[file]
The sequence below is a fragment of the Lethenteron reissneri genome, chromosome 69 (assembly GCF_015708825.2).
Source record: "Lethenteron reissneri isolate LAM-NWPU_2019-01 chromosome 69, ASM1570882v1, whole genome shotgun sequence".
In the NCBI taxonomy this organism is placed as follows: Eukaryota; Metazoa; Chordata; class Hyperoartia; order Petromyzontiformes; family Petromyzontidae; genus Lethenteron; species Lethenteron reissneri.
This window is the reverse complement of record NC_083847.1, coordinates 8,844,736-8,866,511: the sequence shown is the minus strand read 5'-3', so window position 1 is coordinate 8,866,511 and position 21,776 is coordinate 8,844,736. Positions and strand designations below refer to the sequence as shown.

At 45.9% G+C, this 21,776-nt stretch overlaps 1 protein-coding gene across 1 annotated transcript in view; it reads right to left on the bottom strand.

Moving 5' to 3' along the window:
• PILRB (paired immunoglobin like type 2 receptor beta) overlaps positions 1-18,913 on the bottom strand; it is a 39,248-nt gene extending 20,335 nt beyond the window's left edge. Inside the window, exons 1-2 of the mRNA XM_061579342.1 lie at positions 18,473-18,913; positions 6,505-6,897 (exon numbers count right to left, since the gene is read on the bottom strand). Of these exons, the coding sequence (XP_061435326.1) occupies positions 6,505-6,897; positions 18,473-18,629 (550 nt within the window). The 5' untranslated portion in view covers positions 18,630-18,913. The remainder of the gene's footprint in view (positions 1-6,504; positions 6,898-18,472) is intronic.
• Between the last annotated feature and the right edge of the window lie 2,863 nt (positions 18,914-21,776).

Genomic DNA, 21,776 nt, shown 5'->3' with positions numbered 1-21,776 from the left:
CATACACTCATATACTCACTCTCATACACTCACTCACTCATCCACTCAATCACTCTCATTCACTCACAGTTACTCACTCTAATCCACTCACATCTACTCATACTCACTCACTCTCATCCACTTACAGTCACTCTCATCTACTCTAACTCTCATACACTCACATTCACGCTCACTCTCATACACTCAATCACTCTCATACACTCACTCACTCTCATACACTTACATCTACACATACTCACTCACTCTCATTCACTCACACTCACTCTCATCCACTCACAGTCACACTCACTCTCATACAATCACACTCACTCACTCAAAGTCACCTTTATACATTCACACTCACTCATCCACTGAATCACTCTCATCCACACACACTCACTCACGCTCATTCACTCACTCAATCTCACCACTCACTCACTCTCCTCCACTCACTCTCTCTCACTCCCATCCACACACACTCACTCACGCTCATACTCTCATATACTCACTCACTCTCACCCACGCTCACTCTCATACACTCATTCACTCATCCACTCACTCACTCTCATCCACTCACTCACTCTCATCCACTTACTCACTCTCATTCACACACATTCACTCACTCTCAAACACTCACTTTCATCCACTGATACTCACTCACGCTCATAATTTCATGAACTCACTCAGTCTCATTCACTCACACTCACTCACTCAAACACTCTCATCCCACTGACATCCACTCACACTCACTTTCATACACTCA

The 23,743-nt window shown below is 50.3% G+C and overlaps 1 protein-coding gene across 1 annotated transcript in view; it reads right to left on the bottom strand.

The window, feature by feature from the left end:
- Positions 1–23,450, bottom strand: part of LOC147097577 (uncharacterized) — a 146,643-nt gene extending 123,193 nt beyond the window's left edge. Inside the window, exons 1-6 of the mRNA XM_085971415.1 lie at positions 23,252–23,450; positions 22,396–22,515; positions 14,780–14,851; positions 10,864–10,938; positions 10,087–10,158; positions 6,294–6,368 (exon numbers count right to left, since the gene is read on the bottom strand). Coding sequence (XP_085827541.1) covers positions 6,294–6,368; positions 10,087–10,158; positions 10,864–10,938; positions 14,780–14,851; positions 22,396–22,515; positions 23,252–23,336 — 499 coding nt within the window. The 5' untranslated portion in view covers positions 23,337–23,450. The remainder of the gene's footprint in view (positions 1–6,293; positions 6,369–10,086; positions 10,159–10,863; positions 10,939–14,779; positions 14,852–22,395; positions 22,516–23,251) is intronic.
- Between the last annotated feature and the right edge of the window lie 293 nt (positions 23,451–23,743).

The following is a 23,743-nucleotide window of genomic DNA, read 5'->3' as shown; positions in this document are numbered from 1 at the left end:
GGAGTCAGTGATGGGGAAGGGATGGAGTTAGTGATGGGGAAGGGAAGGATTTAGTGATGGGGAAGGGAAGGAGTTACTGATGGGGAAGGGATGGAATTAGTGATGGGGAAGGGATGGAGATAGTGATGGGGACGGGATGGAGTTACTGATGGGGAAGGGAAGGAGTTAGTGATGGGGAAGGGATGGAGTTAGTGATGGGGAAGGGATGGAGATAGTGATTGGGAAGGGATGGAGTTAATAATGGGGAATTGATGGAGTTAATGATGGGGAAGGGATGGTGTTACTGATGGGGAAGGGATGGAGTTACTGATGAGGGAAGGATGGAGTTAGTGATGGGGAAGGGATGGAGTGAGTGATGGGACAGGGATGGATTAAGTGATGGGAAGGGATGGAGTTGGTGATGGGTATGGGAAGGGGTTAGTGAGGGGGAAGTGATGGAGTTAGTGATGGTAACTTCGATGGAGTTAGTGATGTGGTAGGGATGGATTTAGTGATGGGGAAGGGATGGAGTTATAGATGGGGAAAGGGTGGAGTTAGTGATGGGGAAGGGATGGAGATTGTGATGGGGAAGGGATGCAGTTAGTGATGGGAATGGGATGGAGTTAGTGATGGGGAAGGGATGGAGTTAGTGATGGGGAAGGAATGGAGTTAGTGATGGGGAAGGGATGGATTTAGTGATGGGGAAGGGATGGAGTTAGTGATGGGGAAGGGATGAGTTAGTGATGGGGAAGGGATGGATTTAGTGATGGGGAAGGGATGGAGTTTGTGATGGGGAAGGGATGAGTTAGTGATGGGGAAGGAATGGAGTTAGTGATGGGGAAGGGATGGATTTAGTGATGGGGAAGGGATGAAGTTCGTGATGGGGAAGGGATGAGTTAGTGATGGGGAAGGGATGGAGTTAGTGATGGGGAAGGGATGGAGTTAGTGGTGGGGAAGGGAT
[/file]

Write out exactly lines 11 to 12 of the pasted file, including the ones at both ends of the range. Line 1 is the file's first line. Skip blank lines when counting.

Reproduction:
The 23,743-nt window shown below is 50.3% G+C and overlaps 1 protein-coding gene across 1 annotated transcript in view; it reads right to left on the bottom strand.

The window, feature by feature from the left end: